Abstract: AbstractBackgroundAfebrile Plasmodium falciparum infections usually remain undetected and untreated in the community and could potentially contribute to sustaining local malaria transmission in areas aiming for malaria elimination.MethodsThirty-two men with afebrile P. falciparum infections detected with rapid diagnostic test (RDTs) were followed for 28 days. Kaplan-Meier estimates were computed to estimate probability of parasite positivity and of reducing parasitemia by half of its initial level by day 28. Trends of parasite densities quantified by microscopy and real-time quantitative polymerase chain reaction (qPCR) were assessed using Poisson regression models, and the microscopy-to-qPCR positivity ratio was calculated at each time point. Three survival distributions (Gompertz, Weibull, and gamma) were used to evaluate their strength of fit to the data and to predict the median lifetime of infection.ResultsThe cumulative probability of parasite qPCR positivity by day 28 was 81% (95% confidence interval [CI], 60.2–91.6). Geometric mean parasitemia at recruitment was 516.1 parasites/μL and fell to <100 parasites/μL by day 3, reaching 56.7 parasites/μL on day 28 (P < .001). The ratio of P. falciparum–positive samples by microscopy to qPCR decreased from 0.9 to 0.52 from recruitment to day 28. The best model fit to the data was obtained assuming a Gompertz distribution.ConclusionsAfebrile P. falciparum infections detectable by RDT in semi-immune adults fall and stabilize at low-density levels during the first 4 days after detection, suggesting a rapid decline of potential transmissibility in this hidden parasite reservoir.Clincial trials registrationNCT02698748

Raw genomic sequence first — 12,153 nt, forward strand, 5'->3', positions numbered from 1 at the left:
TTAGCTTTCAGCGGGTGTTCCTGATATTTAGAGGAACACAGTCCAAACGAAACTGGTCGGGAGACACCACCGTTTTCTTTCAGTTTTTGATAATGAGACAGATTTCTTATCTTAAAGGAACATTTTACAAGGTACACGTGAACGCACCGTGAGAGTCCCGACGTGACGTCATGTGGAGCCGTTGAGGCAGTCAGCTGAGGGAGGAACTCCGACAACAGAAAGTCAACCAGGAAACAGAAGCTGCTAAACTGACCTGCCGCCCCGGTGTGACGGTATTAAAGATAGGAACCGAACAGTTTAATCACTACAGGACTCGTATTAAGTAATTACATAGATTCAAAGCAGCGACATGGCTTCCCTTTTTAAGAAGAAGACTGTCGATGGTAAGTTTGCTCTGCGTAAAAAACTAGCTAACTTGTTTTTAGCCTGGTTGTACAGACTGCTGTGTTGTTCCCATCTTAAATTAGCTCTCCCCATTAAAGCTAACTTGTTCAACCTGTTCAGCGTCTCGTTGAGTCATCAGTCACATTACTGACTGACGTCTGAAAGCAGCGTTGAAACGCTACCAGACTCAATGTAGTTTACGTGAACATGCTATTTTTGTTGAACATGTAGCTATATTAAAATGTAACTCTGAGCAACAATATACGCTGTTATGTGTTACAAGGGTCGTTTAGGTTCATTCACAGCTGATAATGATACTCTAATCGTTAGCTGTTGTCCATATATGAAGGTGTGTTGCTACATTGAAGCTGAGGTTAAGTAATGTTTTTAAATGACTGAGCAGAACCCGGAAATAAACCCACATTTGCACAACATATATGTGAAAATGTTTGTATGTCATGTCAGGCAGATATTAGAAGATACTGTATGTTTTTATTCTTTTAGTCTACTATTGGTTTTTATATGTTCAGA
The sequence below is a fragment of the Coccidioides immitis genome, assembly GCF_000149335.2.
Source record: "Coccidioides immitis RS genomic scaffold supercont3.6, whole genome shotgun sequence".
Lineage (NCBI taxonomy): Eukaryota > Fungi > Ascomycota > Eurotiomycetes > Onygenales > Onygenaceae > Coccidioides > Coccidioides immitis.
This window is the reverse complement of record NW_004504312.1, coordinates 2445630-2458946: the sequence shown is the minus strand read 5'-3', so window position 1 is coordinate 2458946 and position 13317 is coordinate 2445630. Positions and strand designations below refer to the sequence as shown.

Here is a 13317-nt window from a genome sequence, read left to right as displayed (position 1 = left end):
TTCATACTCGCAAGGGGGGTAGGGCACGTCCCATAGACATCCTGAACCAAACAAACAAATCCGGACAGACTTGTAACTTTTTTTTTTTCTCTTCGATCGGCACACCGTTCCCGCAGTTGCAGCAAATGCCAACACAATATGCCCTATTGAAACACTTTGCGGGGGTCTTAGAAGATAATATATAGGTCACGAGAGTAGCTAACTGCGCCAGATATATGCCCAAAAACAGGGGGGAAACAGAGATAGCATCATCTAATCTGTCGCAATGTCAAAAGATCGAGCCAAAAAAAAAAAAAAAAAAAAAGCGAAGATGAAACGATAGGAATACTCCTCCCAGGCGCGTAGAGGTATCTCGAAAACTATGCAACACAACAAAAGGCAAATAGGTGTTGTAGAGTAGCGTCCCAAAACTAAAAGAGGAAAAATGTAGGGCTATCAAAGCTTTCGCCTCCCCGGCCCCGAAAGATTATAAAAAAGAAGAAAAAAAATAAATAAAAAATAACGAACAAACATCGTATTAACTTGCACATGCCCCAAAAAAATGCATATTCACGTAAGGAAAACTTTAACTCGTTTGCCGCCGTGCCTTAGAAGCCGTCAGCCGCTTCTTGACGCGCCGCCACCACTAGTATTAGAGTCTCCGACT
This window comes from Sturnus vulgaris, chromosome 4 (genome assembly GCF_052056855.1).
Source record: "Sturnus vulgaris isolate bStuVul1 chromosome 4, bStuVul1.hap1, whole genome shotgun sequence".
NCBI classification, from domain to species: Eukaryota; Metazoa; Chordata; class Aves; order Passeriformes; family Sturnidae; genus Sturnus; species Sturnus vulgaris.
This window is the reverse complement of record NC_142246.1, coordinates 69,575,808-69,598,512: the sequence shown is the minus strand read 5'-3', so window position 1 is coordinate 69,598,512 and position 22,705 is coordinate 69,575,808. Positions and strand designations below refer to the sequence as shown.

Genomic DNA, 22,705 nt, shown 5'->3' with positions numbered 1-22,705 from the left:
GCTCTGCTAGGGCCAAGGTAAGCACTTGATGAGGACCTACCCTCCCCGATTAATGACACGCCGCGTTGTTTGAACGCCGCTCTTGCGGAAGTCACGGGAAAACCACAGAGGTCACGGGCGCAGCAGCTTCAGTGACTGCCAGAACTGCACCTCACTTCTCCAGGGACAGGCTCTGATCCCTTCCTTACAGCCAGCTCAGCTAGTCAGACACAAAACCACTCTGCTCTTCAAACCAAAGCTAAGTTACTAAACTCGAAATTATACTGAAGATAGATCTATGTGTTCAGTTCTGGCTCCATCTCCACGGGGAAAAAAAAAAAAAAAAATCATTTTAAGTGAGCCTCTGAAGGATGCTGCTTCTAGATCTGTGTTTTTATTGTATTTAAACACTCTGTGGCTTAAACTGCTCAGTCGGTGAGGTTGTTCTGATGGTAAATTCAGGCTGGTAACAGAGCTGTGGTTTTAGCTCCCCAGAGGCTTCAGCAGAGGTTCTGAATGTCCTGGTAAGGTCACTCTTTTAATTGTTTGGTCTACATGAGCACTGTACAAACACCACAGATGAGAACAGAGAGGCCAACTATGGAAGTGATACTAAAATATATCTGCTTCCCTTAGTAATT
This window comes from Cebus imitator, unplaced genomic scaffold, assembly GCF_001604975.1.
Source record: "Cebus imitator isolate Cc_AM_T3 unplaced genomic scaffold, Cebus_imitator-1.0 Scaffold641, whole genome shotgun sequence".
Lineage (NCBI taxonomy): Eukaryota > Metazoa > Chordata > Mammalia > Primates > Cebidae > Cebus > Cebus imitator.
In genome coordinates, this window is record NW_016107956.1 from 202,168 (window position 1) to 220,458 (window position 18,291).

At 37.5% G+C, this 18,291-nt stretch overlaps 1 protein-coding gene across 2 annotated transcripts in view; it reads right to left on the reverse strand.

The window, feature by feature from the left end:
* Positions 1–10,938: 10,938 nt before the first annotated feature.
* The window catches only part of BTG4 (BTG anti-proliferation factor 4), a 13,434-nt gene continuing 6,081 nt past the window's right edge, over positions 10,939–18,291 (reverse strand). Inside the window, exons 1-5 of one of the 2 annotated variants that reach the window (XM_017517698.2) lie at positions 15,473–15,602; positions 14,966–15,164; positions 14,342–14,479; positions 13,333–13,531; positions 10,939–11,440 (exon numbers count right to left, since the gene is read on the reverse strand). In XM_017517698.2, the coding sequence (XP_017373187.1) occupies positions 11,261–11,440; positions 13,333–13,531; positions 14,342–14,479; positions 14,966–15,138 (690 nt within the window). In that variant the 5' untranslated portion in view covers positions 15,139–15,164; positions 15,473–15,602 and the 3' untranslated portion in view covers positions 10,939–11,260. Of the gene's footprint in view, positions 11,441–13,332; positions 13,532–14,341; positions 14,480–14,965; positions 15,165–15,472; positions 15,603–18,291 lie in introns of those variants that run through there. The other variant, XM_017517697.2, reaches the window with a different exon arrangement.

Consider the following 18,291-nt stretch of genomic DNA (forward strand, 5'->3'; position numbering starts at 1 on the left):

PubDate: Tue, 13 Mar 2018 00:00:00 GMT
      DOI: 10.1093/cid/ciy219
      Issue No: Vol. 67, No. 7 (2018)
  • A Competing-Risk Approach for Modeling Length of Stay in Severe Malaria
           Patients in South-East Asia and the Implications for Planning of Hospital
    • Authors: Keene C; Dondorp A, Crawley J, et al.
      Pages: 1053 - 1062